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Title: Maize Importation Effects on Kenyan Producers and Consumers’ Economic Welfare
Authors: Abodi, Maurine Adhiambo
Keywords: Maize Importation Effects
Issue Date: May-2021
Publisher: Egerton University
Abstract: Whereas maize is a staple food in Kenya, its production has not kept pace with the local demand in the recent past. The ultimate effect of this is reflected in the growing reliance on maize imports. However, much remains unknown about the economic welfare effects of maize importation in Kenya. Even though some studies have attempted to determine the effects of maize importation, they have not directly analysed the distribution of welfare gains and losses from maize imports. Specifically, the studies appear to have neglected the overall effects of maize importation on Kenya’s economic welfare, as well as its micro effects on producers and consumers. The study analysed the economic welfare effects of maize importation in Kenya using time-series data for the period between 1963 and 2016. Additionally, it used an error correction version of the Autoregressive Distributed Lag Model (ARDL) and a Partial Equilibrium Model (PEM). The ARDL model results showed that in the long run maize supply responds significantly to the previous period’s maize production, producer price, land area under maize cultivation, and fertiliser use. While in the short run, it responds significantly to producer price, fertiliser use, and land area under maize cultivation. On the demand side, maize demand was found to significantly respond to production and substitute prices in the short and long run. Moreover, trade openness, domestic maize prices, and gross domestic product were found to significantly determine maize imports both in the short and long run. PEM results showed that maize importation resulted in ambiguous welfare effects on both maize consumers and producers. Consumer surplus gain only compensated loss in producer surplus in 2 out of 11 points of analysis. On the other hand, producer surplus gain only compensated loss in consumer surplus in 1 out of 11 points of analysis. The resultant total net economic welfare effect of maize importation was negative. This result indicates that importation would leave the maize sector and the economy as a whole worse off. Hence, further maize importation without compensating losers from the maize sector is not feasible. Based on the results, complementary reforms should be put in place to link world prices to consumer prices and to encourage producers to respond to production incentives. Maize trade policy should also be aligned and supported by other macroeconomic policies such as exchange rate policies to eliminate inconsistencies.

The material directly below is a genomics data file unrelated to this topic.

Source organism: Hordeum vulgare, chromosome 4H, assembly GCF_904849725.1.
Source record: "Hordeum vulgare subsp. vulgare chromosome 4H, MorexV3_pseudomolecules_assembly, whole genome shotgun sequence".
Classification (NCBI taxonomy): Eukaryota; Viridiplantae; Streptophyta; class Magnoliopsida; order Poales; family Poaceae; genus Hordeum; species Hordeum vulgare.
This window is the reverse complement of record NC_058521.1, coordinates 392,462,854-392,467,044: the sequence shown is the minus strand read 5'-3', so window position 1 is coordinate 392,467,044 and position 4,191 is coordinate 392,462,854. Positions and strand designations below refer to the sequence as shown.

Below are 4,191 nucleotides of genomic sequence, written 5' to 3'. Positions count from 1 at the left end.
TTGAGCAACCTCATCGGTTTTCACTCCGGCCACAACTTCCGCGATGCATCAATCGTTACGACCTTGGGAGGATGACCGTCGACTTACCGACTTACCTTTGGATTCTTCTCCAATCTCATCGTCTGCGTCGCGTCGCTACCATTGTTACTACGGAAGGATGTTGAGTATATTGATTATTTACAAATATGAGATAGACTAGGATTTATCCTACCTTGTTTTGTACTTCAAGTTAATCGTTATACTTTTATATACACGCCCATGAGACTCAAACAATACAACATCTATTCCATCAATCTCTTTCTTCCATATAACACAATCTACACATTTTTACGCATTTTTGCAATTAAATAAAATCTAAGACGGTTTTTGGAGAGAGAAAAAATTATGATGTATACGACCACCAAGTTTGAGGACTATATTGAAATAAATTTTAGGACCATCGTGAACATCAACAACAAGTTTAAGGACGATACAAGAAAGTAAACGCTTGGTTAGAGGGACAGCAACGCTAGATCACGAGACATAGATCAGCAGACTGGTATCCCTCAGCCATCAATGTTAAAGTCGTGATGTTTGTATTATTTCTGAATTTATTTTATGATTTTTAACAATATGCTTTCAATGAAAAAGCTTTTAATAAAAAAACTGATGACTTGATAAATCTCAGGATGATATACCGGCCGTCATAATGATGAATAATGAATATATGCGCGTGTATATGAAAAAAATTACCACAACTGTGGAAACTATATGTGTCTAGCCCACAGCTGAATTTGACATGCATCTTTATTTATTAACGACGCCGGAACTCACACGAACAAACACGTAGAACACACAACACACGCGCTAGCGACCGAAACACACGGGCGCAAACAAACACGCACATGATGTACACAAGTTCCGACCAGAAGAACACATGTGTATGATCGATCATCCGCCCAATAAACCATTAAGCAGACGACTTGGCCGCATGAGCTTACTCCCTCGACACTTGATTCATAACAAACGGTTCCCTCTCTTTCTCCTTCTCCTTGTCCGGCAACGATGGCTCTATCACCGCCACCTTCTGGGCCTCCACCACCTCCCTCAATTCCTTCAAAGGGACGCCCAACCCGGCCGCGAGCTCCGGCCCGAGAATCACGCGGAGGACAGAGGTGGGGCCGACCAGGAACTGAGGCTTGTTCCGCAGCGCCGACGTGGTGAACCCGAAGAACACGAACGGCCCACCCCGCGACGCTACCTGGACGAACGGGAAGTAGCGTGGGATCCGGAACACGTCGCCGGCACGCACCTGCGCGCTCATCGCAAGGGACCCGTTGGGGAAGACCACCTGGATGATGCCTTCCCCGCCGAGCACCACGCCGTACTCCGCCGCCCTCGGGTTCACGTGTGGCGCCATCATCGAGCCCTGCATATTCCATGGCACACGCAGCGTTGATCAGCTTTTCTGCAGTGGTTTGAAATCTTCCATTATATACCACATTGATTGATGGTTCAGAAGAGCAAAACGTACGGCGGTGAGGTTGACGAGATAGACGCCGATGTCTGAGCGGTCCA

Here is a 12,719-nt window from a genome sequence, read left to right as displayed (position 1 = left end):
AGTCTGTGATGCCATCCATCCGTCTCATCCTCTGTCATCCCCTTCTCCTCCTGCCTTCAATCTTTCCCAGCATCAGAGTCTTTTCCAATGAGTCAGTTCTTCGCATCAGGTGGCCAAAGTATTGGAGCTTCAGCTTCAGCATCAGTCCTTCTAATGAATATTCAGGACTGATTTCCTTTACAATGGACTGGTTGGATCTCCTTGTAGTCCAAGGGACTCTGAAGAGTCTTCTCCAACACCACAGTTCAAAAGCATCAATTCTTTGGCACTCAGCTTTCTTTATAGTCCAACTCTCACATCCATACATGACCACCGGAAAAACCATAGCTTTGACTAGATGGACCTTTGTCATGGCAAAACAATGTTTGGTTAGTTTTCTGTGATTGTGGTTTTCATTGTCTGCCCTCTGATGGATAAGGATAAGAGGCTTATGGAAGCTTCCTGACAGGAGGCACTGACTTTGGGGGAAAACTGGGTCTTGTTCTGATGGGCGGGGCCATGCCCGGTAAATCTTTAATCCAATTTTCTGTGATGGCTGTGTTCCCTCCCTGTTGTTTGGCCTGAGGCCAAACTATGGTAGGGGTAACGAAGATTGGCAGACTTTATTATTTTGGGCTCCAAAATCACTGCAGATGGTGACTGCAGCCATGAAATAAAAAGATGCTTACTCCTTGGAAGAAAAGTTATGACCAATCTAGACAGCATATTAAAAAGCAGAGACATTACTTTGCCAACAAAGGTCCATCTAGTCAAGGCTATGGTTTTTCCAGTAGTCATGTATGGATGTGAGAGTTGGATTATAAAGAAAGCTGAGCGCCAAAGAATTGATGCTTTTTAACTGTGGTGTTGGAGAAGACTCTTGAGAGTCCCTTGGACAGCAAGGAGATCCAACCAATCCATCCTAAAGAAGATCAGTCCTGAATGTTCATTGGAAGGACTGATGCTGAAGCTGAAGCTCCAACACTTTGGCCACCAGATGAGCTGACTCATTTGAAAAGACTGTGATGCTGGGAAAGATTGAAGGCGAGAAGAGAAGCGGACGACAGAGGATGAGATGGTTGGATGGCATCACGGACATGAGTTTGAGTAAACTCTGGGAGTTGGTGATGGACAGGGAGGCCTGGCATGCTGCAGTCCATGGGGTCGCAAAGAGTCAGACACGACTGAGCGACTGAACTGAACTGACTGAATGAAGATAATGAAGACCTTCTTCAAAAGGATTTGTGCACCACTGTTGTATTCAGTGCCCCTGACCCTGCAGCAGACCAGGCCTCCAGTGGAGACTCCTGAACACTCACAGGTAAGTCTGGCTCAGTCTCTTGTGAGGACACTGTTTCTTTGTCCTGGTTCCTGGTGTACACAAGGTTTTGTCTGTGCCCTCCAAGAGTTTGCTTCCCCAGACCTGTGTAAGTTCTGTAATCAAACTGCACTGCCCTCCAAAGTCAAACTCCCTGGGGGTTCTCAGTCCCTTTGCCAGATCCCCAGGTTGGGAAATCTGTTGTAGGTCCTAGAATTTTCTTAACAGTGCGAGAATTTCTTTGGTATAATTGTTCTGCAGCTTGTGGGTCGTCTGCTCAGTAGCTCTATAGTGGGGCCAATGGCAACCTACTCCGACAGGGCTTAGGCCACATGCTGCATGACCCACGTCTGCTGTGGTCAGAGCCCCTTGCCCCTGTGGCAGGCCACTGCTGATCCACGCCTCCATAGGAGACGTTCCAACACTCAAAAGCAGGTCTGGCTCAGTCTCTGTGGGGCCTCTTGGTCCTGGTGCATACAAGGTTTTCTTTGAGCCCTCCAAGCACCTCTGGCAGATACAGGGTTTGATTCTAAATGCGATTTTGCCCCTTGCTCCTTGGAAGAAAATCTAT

Appears in Collections:Faculty of Agriculture

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